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Regulations on OTT and Digital Content

  • 12 Nov 2020
  • 6 min read

Why in News

Recently, the Government has brought Over The Top (OTT) platforms, or digital video streaming service providers such as Netflix, Amazon Prime and others, under the ambit of the Ministry of Information and Broadcasting.

Key Points

  • Background:
    • The government had indicated the necessity to monitor these platforms and wanted the platforms to come up with a self-regulatory body.
    • In January 2019, eight video streaming services had signed a self-regulatory code that laid down a set of guiding principles for content on these platforms which prohibited five types of content:
      • Content that deliberately and maliciously disrespects the national emblem or national flag.
      • Any visual or storyline that promotes child pornography.
      • Any content that “maliciously” intends to outrage religious sentiments.
      • Content that “deliberately and maliciously” promotes or encourages terrorism.
      • Any content that has been banned for exhibition or distribution by law or court.
    • However, the government refused to support this code and expressed displeasure at a model suggested by the Internet and Mobile Association of India (IAMAI), and Digital Curated Content Complaints Council (DCCC).
      • IAMAI is a not-for-profit industry body registered under the Societies Registration Act, 1860. Its mandate is to expand and enhance the online and mobile value-added services sectors
      • DCCC was launched by the Online Curated Content Providers (OCCP) in February 2020 to empower consumers to make informed choices on viewing content over OTT platforms and to also provide consumers with a complaints redressal mechanism.
    • It held that the model lacked independent third-party monitoring, did not have a well-defined code of ethics and did not clearly enunciate prohibited content.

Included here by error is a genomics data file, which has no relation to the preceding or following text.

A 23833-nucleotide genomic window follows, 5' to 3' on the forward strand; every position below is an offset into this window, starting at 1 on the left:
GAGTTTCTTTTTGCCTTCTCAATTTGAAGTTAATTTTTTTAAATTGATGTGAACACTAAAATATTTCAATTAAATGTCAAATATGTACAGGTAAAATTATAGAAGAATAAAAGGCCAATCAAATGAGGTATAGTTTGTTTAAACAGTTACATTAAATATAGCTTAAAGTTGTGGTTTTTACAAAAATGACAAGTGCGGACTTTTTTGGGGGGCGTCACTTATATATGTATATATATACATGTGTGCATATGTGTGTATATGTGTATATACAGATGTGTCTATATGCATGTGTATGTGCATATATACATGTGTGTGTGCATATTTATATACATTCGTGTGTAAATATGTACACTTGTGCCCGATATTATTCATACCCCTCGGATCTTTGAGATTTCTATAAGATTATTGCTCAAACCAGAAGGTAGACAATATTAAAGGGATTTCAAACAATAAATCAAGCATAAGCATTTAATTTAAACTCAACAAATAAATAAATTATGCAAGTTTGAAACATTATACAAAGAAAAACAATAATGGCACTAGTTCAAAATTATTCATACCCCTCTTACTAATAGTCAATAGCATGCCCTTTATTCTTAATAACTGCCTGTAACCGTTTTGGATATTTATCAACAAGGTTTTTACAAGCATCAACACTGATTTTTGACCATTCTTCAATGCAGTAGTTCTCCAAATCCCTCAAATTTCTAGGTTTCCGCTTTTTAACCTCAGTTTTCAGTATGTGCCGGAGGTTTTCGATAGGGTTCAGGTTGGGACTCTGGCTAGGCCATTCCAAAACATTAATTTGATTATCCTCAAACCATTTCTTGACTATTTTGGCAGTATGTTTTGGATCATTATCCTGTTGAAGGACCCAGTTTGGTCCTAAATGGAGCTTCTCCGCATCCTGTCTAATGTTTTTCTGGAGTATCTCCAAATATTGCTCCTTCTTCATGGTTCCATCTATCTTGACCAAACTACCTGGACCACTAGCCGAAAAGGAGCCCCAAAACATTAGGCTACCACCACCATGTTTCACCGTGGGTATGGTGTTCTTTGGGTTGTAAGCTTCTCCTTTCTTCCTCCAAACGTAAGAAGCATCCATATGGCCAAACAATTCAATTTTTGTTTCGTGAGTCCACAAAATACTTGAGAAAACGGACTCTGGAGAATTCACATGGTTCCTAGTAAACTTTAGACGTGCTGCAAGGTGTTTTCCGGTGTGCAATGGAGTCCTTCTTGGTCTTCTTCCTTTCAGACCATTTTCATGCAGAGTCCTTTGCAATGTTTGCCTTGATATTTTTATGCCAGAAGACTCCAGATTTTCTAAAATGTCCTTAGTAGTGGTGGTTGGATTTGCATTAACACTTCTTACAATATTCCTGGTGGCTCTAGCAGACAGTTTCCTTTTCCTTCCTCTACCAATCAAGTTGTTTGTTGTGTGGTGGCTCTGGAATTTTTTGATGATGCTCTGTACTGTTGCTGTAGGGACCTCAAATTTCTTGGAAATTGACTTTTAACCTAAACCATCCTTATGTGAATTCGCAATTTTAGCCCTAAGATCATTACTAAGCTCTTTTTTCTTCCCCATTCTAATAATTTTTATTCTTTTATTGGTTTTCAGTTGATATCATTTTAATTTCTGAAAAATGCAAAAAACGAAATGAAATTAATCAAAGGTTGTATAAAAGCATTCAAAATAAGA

• Current Order:
    • It covers “Digital/Online Media”, including “films and audio-visual programmes made available by online content providers” and “news and current affairs content on online platforms”.
    • It will give the government control over these platforms, which were unregulated till now as there is no law or autonomous body governing digital content.
    • Online content providers come under the legal framework of the Information Technology Act 2000 but, unlike print and broadcast media, were not directly under any Ministry.
    • However, there are no details on how the government will regulate it. There is a possibility that the Programme Code of the Cable Television Network Regulation Act 1995, that governs content on TV, may serve as a template to frame rules for online content.
  • Reasons Behind the Order:
    • The Ministry also keeps receiving complaints from the public underlining the concerns of unregulated content and need to regulate it. In October 2020, the Supreme Court issued notice to the Centre and the IAMAI, on a petition to regulate OTT platforms.
    • The Ministry is already regulating news and entertainment content on TV and radio through statutory bodies so it is important to bring the digital content under its purview as well.
    • With the growth of the digital media and a significant shift of viewership from traditional media platforms to digital media, there is a real need for having an appropriate oversight framework for online news and content, at par with traditional media platforms.

Rules and Regulatory Bodies for Other Platforms

  • Regulations:
    • The Cable Television Network (Regulation) Act, 1995 penalises television channels for any violation of the programming and advertising.
      • Complaints can be sent directly to the Ministry, or raised through the internal mechanism of the Electronic Media Monitoring Centre.
    • In November 2019, the Government had brought out a draft Registration of Press and Periodicals (RPP) Bill, which sought to replace the 150-year-old Press and Registration of Books Act, 1867.
    • Cable Networks Regulation Act 2005 regulates both news and entertainment on television.
  • Various Sectors and Regulating Bodies:
    • Print Media:
    • Television:
      • News Broadcasting Standards Authority (self-regulatory body) set up by the News Broadcasters Association (NBA) regulates television news.
      • Electronic Media Monitoring Centre, set up in 2008, monitors content on TV.
      • Broadcasting Content Complaints Council (independent and self-regulatory) for television entertainment.
    • Films:
    • Advertisement:
      • Advertising Standards Council of India (a self-regulatory body).

Source: TH

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